By Matthew Lau
Leaders of the Catholic Church are in full support of the Australian Prime Minister in light of this week’s heartfelt national apology to thousands of victims of institutional child sexual abuse.
Scott Morrison’s sincere apology was made in Parliament House, Canberra on 22 October where he vowed improvements will be made and children will be heard.
“An apology without action is just a piece of paper,” Mr Morrison expressed solemnly.
“Today we commit to taking action to build awareness in our community and promote children’s safety across Australia. We commit to ensuring that all our institutions are child safe.”
Key personnel of the Australian Catholic Bishops Conference (ACBC) and Catholic Religious Australia (CRA) said they are recommitted to working with the community to eliminate the scourge of child sexual abuse.
ACBC President Archbishop Mark Coleridge said abuse perpetrated by priests, brothers, sisters, and lay people was “an utter betrayal of the Gospel of Jesus Christ, and it should never have happened”.
He said the Catholic Church acknowledges that the apology was for survivors and their supporters, not for representatives of institutions.
“[This is] a significant moment in our ongoing efforts to make Australia safe for all children and young people,” the Archbishop of Brisbane noted.
The earnest Mr Morrison began his lengthy address to parliament confronting “the lost screams of our children”, and later repeated the apology in the Great Hall of Parliament House in the presence of advocates, victims and their supporters.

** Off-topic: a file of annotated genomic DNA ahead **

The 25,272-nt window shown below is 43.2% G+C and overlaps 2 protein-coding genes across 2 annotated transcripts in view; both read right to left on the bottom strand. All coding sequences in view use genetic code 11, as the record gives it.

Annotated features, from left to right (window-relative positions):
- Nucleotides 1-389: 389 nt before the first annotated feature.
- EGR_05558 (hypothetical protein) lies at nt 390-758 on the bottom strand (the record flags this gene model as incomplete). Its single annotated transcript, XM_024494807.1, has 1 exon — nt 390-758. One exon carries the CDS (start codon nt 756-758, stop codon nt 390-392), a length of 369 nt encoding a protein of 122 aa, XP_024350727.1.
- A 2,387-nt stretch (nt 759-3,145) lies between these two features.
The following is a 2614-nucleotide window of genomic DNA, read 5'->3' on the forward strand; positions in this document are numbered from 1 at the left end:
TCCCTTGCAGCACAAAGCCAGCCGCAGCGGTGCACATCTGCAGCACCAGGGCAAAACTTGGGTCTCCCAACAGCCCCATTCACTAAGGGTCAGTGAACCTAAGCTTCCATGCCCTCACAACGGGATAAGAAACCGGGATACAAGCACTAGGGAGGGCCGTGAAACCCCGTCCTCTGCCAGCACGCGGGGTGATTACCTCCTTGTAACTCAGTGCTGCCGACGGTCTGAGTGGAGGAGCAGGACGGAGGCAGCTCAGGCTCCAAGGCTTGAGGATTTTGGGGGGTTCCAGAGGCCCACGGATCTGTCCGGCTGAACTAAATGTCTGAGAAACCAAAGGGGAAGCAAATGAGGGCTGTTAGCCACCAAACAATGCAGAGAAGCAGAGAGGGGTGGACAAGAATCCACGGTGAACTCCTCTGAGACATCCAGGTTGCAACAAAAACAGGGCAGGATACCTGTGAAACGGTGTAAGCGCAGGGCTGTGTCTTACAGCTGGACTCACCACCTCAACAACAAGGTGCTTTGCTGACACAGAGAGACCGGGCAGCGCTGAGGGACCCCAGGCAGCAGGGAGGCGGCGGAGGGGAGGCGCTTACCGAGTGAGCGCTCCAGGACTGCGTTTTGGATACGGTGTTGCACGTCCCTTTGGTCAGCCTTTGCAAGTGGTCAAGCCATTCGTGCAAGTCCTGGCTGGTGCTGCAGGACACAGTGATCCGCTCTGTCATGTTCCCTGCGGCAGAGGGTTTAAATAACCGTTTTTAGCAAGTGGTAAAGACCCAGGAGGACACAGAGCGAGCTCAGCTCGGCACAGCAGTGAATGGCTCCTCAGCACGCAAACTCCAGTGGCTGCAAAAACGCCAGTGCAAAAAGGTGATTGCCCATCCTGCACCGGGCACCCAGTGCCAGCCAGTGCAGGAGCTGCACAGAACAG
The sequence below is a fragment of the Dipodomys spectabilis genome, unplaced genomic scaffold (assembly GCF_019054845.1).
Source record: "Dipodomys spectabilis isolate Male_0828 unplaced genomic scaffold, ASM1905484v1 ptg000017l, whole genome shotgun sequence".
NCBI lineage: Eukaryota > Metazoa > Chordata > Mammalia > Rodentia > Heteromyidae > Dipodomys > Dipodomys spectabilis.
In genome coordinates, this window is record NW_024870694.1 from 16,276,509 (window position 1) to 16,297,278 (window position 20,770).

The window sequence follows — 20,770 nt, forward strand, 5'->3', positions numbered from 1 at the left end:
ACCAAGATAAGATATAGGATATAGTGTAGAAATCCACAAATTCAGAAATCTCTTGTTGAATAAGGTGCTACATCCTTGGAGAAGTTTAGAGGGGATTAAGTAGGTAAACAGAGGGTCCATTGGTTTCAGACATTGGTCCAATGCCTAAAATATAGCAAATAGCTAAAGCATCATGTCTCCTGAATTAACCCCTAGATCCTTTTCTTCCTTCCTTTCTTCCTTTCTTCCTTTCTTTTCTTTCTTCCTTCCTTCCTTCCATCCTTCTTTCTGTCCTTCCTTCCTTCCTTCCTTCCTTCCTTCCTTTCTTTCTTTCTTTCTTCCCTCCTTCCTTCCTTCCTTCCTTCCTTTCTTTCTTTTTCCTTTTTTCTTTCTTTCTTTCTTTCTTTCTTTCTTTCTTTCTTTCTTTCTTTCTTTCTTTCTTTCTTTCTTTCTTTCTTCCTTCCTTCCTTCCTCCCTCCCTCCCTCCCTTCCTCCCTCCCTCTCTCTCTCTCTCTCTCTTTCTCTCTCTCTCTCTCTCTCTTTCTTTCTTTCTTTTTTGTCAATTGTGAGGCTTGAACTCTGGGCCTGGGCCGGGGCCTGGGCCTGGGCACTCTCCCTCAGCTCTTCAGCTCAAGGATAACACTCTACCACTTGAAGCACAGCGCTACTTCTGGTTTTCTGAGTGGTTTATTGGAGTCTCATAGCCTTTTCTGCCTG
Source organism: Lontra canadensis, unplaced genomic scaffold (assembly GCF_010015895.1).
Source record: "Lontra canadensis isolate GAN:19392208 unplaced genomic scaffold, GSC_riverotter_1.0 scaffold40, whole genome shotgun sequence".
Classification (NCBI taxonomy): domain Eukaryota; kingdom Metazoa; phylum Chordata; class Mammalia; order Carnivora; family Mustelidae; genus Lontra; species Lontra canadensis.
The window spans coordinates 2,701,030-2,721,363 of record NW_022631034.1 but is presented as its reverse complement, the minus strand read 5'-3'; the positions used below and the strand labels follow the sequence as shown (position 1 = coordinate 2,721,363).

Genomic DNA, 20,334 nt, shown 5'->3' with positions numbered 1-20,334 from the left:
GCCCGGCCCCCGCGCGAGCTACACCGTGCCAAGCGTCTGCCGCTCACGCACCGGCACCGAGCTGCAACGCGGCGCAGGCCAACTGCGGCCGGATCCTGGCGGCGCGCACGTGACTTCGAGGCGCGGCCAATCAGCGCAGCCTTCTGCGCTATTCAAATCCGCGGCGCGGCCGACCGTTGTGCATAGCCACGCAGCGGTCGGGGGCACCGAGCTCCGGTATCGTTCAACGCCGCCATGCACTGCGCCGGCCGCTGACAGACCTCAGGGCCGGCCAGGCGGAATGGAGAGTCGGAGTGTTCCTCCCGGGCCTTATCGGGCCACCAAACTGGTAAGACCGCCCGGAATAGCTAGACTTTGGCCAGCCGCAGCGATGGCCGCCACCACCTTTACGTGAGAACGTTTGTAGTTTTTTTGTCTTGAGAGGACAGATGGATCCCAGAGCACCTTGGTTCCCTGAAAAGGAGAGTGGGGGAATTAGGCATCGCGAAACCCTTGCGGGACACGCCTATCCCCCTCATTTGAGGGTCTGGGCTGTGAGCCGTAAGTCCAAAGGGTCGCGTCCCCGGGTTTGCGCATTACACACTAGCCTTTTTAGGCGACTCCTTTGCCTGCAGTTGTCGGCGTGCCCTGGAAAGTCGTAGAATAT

“For too many years, our eyes and hearts were closed to the truths that we were told by children,” the Prime Minister said.
“That too many years, government institutions refused to acknowledge the darkness that lay within our community.”
Children deserve care and protection, he added, but instead a shocking number suffered appalling physical and mental abuse and sexual crimes.
“As fellow Australians, we apologise for this gross betrayal of trust, at the fact that organisations with our children – schools, religious organisations, governments, orphanages, sports and social clubs, charities – were left unchecked.
“Today we say we are sorry. As we say sorry, we also say we believe you,” Mr Morrison pronounced.
“We are sorry the perpetrators of abuse were relocated and shielded, rather than held to account. That records have been withheld and destroyed, and accountability avoided.
“We are sorry that the justice and child welfare systems that should have protected you were, at times, used to perpetrate yet more injustices against you,” he continued.
“We apologise for the lifelong impact is this abuse has had on your health, your relationships, and your ability to live life to its full potential.”
Prime Minister Morrison extended his apology to the victims’ children, parents, siblings, families, friends, and supporters.
“Because of our action, too many victims are no longer with us to hear this apology. They did not live to see the justice they deserved,” he lamented.
Mr Morrison’s candid apology was followed by an address from Opposition Leader Bill Shorten, who was in complete agreeance with the Prime Minister on the heinous matter.
“It was never your fault, it is not your fault, and I apologise for the fact that you were not believed. I am so, so sorry,” Mr Shorten said.
CRA President Sr Monica Cavanagh RSJ said the Catholic bishops and religious leaders of Australia chose to renew their profound and deepest apology to all victims and survivors of abuse and to their families, friends and supporters, who have shared their suffering.
“The National Apology [on Monday], and the apologies made by institutions during the life of the Royal Commission and since, have been an important validation of the courage of survivors of abuse in seeking truth, justice and healing.
“We think first of them at this time,” Sr Cavanagh stated.
The Federal Government has accepted 104 of the 122 recommendations handed down by the Royal Commission, with the other 18 being closely examined in consultation with states and territories.
For more information about the national apology, visit: www.nationalapologyconsultation.gov.au